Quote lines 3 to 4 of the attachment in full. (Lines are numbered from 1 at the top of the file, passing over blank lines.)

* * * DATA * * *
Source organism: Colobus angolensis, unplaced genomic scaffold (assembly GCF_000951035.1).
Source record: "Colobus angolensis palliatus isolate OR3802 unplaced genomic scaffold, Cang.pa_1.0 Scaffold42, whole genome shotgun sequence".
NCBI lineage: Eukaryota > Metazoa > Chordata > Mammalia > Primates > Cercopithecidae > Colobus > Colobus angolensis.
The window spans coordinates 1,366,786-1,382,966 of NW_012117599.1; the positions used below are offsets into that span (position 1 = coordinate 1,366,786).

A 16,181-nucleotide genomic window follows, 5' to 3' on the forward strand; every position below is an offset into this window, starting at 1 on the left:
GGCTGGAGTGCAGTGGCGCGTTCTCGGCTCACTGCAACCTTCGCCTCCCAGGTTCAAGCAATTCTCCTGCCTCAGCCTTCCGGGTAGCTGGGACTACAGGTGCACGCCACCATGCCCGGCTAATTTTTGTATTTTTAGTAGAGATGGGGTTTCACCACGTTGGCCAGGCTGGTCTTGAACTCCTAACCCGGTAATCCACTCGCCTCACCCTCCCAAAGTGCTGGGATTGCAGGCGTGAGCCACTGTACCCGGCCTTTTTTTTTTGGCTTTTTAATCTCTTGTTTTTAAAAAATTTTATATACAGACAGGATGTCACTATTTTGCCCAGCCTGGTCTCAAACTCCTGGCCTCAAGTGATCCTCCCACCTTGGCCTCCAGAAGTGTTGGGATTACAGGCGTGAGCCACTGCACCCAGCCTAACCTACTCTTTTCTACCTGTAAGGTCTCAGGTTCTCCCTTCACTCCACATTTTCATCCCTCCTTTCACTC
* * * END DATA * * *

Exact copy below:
NCBI lineage: Eukaryota > Metazoa > Chordata > Mammalia > Primates > Cercopithecidae > Colobus > Colobus angolensis.
The window spans coordinates 1,366,786-1,382,966 of NW_012117599.1; the positions used below are offsets into that span (position 1 = coordinate 1,366,786).